By: Kendra Santos

The World Champions Rodeo Alliance stands behind its #AllForRodeo hashtag, and continues to pull out all the stops to raise the rodeo bar. That goes for creating additional opportunities for rodeo’s young guns, too, and if you’re a 13-19-year-old contestant with big dreams who likes the idea of cashing fat checks, you won’t want to get left behind when the $550,000 Rodeo Corpus Christi rolls into Texas beach country, complete with a $21,000 incentive side pot for Division Youth cowboys and cowgirls. Take it from two of your high school peers—Rainey Skelton and Luke Dubois—and make your way to Rodeo Corpus Christi in May!

“The perks offered by the WCRA are unmatched by any rodeo association,” said Llano, Texas high school senior Rainey Skelton, who’ll turn 18 on February 19 and won $60,000 riding her homemade palomino mare Jewel at the Women’s Rodeo World Championship last October in Las Vegas. “It’s so easy to nominate your way into competing at Corpus Christi, and the money there is just unbelievable.”

Rainey nominated youth events—including high school and junior rodeos, and jackpots—to earn a spot at Rodeo Corpus Christi last year, and plans to do it again, as there is a separate Division Youth leaderboard based on age-restricted events. Division Youth contestants compete alongside the open field in Corpus Christi, which is an amazing experience all its own, but only compete against their peers to advance into the progressive rounds, which then lead to the Showdown Round and Triple Crown of Rodeo Round.

Rainey Skelton during the first round of the 2022 Rodeo Corpus Christi WCRA rodeo. (Photo by Andy Watson)

“Participating in the DY is an easier way for youth to advance on,” Rainey said. “Last year, I advanced to the performances in the barrels and breakaway. That’s harder to do when you’re competing against all the best in the world, so why not take advantage of that chance?”

Eighteen DY athletes in five events advanced to the progressive rounds at American Bank Center in Corpus Christi last spring, and earned more than $25,000, including the DY cash up for grabs and more. Louisiana team ropers Luke Dubois and Corey Reid made it all the way to the Showdown Round, and took home $4,000 beyond the DY payoff.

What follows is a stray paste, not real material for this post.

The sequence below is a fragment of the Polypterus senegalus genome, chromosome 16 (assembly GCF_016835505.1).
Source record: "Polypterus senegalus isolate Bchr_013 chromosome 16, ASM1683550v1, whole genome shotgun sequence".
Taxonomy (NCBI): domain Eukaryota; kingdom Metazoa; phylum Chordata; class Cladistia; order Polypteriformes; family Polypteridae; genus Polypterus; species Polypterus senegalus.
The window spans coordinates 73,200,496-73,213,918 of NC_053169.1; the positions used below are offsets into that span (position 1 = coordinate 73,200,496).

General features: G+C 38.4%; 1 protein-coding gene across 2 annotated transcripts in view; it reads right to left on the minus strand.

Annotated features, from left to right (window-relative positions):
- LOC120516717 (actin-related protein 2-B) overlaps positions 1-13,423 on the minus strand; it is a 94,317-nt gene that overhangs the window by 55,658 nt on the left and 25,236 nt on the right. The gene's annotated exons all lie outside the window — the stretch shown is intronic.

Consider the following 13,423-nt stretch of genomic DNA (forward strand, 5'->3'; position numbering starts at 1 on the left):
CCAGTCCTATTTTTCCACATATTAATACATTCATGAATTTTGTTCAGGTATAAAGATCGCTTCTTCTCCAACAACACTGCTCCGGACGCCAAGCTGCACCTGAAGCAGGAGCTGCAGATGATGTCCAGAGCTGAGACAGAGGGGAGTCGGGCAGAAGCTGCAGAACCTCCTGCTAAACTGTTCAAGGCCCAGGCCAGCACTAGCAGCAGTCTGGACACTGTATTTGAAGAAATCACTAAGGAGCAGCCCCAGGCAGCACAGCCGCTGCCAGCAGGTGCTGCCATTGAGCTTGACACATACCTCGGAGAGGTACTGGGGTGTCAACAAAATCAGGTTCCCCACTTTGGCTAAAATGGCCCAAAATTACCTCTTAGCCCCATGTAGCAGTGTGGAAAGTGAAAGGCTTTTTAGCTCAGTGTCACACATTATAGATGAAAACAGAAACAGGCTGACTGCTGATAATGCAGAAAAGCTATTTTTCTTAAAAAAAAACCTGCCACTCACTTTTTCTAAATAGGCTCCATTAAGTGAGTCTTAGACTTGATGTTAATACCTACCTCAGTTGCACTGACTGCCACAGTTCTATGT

Dubois is a high school senior from Church Point, Louisiana who’ll turn 19 on March 1. He and Reid were the Louisiana High School Rodeo Association state team roping champs in 2021, and plan to take aim at another trip to Corpus Christi, which in 2022 will run May 11-14.

“I thought it was so cool that they ran us all together, and we got to rope with the pros, but we had a separate Division Youth payout for us younger contestants,” Luke said. “We had the chance to win the open money, too, and we got some of it. That gave us a lot of confidence and motivation that we took with us from that rodeo.

“I love the WCRA. You can nominate whatever events you already go to, and you don’t have to go to a bunch of expensive qualifiers. Last year, I mainly nominated high school rodeos. This year, I’m going to more jackpots, so I’m nominating those.”

Luke Dubois, Corey Reid, during the second round of the 2022 Rodeo Corpus Christi WCRA rodeo. (Photo by Andy Watson)

Luke learned about five years ago that he has an inoperable brain tumor. He was breaking in some fresh bulldogging steers when a steer hit him in the jaw and knocked him out. When he went for stitches, doctors ran a routine CT scan, which led to an MRI, which found the tumor.

“We went to St. Jude’s, which is the best hospital ever,” Luke said. “The good news is, it was an incidental finding, and the tumor hasn’t ever bothered me. I go to St. Jude’s once or twice a year now to get checked out. But so far, the tumor has stayed stable and hasn’t given me any problems. I’m always aware of it, but I’m fine.”

Luke’s a fierce competitor with big dreams, just like Rainey, and the WCRA hopes to help them and so many other young contestants reach their rodeo goals.

“The WCRA is definitely on the right track, and they’ve opened so many doors for contestants of all ages,” Rainey said. “The new money offered by the WCRA has changed people’s lives. Tacy Kay Webb is an ICU nurse, and she’s one WCRA breakaway roping win away from winning $1 million. That’s insane.”

It’s also true, as the WCRA Triple Crown of Rodeo is available to any athlete who wins three-straight WCRA majors. And with victory laps at the $562,500 Days of ’47 Cowboy Games & Rodeo in Salt Lake City last summer, and the $360,000 Cowtown Christmas last December, the $550,000 Rodeo Corpus Christi is where Nurse Webb will take her shot at fame, fortune and superstardom.

For more information on all things WCRA, including the nomination process, visit

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